Conti Ransomware Group Leak Irish Patients’ Data on Dark Web – Expert Comment

By   ISBuzz Team
Writer , Information Security Buzz | May 20, 2021 03:48 am PST

Almost a week after the significant ransomware attack on the Ireland Health Service (HSE) network, the group responsible has started leaking patients’ medical and personal details online.

HSE publicly disclosed the attack on Friday, when the organisation announced that it had shut down its IT systems. The attack affected diagnostic services and forced many hospitals to cancel appointments.

The Financial Times claims to have seen screenshots and files, seemingly confirming that the Conti ransomware group is now leaking data onto the dark web.

Irish Prime Minister Micheál Martin has ruled out paying a ransom to the Conti cyber gang.

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Anurag Kahol
Anurag Kahol , CTO
May 20, 2021 12:06 pm

<p>Healthcare organisations have been a major target since the start of the pandemic, and as a result need to ensure they take every precaution necessary to protect patient data. Hundreds of hospitals, medical offices, and imaging centres have contributed to over a billion exposed records; Ireland\’s health service, the Health Service Executive, has become one of many.</p> <p><br /><br />The rapid digitisation of patient records means it’s been very difficult to implement consistent data security policies and training schemes to educate staff on keeping data safe. As healthcare organisations make patient data more accessible to individuals and new systems, they must make information security their top priority.</p> <p><br /><br />Strategic investments in cybersecurity will make a significant impact on protecting healthcare businesses against cyber security risks, which will potentially save billions in the long run. To prevent future ransomware attacks and safeguard highly sensitive information, organisations must have full visibility and control over their data. This can be accomplished by leveraging multi-faceted solutions that defend against malware on any endpoint, enforce real-time access control, detect misconfigurations, encrypt sensitive data at rest, and prevent data leakage. What’s more, healthcare organisations need to ensure adequate employee training to protect from ransomware. Employees must be able to identify phishing attempts and illegitimate emails, which is the primary vector for ransomware attacks.</p>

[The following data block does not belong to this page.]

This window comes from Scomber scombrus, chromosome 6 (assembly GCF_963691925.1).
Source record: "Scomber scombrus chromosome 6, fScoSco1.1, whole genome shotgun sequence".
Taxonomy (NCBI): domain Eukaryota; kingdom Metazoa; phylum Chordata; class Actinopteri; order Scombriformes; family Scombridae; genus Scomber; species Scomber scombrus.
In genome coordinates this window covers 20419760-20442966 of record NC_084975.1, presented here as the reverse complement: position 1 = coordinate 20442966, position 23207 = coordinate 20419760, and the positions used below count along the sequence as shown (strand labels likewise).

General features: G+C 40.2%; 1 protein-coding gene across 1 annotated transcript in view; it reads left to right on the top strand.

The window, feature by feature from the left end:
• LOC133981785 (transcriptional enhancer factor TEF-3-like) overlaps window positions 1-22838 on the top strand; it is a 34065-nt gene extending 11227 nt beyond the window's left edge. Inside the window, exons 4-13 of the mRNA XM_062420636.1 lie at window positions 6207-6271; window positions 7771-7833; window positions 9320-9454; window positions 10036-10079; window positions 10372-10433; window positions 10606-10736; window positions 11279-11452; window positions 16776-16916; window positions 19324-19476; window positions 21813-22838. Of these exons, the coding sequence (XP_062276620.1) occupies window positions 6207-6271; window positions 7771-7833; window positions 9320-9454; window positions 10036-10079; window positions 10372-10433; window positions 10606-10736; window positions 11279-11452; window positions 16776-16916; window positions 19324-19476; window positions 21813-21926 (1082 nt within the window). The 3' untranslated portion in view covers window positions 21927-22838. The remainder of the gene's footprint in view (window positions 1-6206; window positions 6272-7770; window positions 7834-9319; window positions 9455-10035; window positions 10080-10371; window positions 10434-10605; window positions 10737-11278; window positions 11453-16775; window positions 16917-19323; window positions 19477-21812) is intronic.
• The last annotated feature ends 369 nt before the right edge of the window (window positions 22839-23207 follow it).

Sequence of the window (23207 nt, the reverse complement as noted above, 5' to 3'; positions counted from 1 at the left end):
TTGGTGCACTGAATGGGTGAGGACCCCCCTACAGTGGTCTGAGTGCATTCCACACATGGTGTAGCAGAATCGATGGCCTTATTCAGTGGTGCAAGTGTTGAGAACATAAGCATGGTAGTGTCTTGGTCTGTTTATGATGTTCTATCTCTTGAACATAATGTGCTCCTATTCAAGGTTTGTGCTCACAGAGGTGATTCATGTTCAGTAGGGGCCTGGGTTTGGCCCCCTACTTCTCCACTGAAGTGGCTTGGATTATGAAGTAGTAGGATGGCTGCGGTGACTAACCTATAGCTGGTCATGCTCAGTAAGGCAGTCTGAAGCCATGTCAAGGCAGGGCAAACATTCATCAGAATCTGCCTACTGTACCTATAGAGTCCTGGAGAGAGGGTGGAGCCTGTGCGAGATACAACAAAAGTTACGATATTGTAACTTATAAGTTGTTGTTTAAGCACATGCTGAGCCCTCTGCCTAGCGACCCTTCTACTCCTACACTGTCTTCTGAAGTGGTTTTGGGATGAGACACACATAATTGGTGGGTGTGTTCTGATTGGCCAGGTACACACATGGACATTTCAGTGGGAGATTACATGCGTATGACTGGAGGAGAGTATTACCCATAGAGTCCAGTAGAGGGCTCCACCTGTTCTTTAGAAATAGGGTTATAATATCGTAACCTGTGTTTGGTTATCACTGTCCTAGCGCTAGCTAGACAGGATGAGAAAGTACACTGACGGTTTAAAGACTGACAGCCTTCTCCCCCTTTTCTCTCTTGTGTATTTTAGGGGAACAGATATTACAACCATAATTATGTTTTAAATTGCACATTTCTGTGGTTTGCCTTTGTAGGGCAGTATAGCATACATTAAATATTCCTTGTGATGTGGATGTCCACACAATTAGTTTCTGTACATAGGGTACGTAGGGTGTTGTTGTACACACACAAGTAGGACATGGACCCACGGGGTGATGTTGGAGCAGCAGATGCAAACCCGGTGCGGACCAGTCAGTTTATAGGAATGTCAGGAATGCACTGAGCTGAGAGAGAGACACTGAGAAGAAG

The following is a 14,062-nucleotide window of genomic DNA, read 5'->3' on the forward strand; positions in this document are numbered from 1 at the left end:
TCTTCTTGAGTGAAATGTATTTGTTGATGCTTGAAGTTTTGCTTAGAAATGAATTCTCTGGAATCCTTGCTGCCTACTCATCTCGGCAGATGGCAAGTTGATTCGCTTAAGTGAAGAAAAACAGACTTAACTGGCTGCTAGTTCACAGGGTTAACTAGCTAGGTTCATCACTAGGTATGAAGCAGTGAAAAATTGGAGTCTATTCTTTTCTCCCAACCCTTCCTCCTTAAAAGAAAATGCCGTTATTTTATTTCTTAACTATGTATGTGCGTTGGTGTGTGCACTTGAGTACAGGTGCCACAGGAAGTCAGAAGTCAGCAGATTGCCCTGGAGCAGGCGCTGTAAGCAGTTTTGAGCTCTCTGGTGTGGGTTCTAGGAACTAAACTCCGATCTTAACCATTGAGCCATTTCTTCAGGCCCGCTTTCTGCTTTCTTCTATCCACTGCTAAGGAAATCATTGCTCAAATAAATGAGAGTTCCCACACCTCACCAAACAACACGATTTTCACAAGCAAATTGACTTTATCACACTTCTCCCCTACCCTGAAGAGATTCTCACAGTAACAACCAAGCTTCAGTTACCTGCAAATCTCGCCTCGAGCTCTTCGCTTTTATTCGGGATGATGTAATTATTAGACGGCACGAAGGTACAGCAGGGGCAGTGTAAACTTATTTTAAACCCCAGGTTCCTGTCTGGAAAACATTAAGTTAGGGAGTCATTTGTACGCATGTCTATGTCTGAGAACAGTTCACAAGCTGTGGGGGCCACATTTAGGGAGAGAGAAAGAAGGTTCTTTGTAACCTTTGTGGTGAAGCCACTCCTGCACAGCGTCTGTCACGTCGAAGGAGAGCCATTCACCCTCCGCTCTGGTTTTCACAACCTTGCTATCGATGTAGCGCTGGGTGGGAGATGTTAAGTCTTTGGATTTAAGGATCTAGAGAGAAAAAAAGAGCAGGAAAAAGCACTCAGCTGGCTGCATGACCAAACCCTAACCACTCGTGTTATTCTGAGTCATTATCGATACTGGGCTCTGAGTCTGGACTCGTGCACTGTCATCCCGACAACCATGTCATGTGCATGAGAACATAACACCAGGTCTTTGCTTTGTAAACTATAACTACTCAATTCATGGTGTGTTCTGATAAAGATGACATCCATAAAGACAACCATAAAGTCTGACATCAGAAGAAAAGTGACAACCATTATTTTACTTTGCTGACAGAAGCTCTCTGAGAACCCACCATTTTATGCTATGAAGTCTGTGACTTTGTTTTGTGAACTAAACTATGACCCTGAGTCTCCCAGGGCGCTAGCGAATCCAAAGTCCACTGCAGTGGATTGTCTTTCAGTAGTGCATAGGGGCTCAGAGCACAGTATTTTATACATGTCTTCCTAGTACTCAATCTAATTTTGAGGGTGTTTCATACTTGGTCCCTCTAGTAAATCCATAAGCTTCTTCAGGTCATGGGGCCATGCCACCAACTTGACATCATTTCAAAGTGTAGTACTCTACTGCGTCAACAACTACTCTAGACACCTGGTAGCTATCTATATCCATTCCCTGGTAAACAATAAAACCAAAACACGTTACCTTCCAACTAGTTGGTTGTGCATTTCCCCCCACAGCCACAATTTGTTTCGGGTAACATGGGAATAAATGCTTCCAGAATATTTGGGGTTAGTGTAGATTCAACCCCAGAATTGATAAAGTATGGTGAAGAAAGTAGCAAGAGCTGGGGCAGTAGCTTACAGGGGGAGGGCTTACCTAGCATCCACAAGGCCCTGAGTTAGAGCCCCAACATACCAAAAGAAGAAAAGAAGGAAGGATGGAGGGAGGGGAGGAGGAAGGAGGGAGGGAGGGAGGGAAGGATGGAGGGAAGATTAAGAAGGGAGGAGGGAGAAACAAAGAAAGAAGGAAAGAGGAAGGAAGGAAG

Last edited 2 years ago by Anurag Kahol

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